"You have to eat, kitty."
I've heard that admonition in many different voices. On this night it was the combined voice of Brian-and-Suzan, who were playing the Unified Marital Voice Of Reason.
I don't eat well before I fly. All the aerodynamics lessons in the world aren't likely to change that; my discomfort with flying has nothing to do with the concept of flying and everything to do with the issue of turning over control of my life over to a pilot whose name I don't even know.
End result: Amy a nervous wreck, picking at her food, and quoting a phrase that many friends have heard ad infinitum: "I don't like flying, but I like where flying gets me."
We ate at Arby's after attending the premiere of a Mass celebrating Martin Luther King Jr.'s life - a Mass in which Joyce and Aaron sang - and I'd ordered my usual 'Market Fresh" sandwich. Hold the onions and with a side of Diet Coke, please.
I managed half of it. It is possible to eat just to make your friends happy. I packed up the rest, planning on stowing the rest in Brian and Suzan's fridge that night, in order to have something to eat before my early-morning flight the next day.
On the way out, we shivered in the unseasonal chill; Brian and Suzan and jeff all teased me about how this low temperature would be higher than the high temperature of where I was going to be the next day - Colorado.
Long flights lead to a certain sense of dissociation: you walk into a terminal in one city, which leads you to a cramped little room where you sit for several hours, and when you emerge, you're somewhere else entirely. You don't really feel like you've flown cross-country; part of you wonders why you can't just walk into the room you were in before.
Jeff helped me carry my bags into the Atlanta airport, balancing suitcase with book and coat and drink and sandwich. I was out of hands and grateful for the extras until I could get my bag and extra box checked in.
Once done, I headed for Security and, eventually, the train that would take me to my concourse. The plan was simple. I would head to my concourse with lots of time to spare, find my gate, eat my sandwich, and have lots of time to sit quietly and read before making the magic changing of rooms.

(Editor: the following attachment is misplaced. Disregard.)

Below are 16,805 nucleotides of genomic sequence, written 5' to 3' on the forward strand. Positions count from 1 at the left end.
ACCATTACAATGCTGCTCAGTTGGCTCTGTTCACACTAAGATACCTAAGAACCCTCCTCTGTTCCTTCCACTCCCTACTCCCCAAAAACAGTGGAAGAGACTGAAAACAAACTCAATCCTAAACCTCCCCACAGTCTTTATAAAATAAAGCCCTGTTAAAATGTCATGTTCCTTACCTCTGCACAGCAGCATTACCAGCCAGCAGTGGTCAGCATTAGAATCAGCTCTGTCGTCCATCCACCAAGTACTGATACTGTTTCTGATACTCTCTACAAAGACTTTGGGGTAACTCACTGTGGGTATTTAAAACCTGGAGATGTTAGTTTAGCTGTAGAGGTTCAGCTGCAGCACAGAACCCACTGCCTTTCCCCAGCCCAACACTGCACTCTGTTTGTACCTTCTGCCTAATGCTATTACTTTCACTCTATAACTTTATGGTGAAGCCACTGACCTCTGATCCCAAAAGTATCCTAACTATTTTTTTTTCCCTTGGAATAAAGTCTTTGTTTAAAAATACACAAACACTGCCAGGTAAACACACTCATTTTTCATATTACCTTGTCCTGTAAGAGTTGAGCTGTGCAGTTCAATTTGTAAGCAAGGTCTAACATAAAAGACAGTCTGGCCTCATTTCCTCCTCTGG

Except that the concourse-changing train was crowded, and as I made the right turn out of the train to get to the escalator, someone slammed into me so hard that my bag, my book, and most of my perfectly-laid plans went flying out of my hands.
I grabbed for everything I could, but my carefully-planned sandwich lay in tatters - the bread and mayonnaise splattered on my shoe, the lettuce and meat lying in front of me, and a very lost and forlorn tomato slice slipping away on a riser on the escalator.
"The joys of a flying hypoglycemic," I muttered.
A woman stopped to help me gather my things and get me started again. She smiled and shrugged at my misfortune. "It happens," she said. She was slim, a pretty blur of dark hair, trenchcoat, and cat-eye glasses. I situated my book and my drink under my arm, put my bag to my right, and headed up the escalator to head toward my gate.
At the top of the escalator, I read the sign and headed left toward my gate.
"Miss?" It took a moment for me to realize that I was the person being hailed. I turned around and there she was again, smiling shyly at me.
"My flight was late, and I missed my original connection." Her voice held the slightest tinge of an accent. I found myself thinking, Italian? though I knew not why. "My airline gave me this voucher for breakfast. It is not much, but I do not have time to cash it in before I pick up my new flight."
She smiled and pointed at the wadded-up piece of paper that had once held a sandwich and said, "I believe you need this more than I do."
She pressed a piece of paper into my hand, turned, and darted off in a flare of trenchcoat before I could even thank her properly.
It was a voucher for breakfast, good for any restaurant in the airport. At the top: "Rappaport/Atlanta."
I walked into Atlanta Bread Company, which was the closest restaurant, and when I was asked to sign the voucher, I scrawled an illegible first name (since I did not know what her first name was) and followed it with a barely-legible version of "Rappaport."
I ate my unexpected sandwich at the gate, and as I did, I wished her an uneventful flight, wherever her destination, grateful for the unexpected kindness of strangers.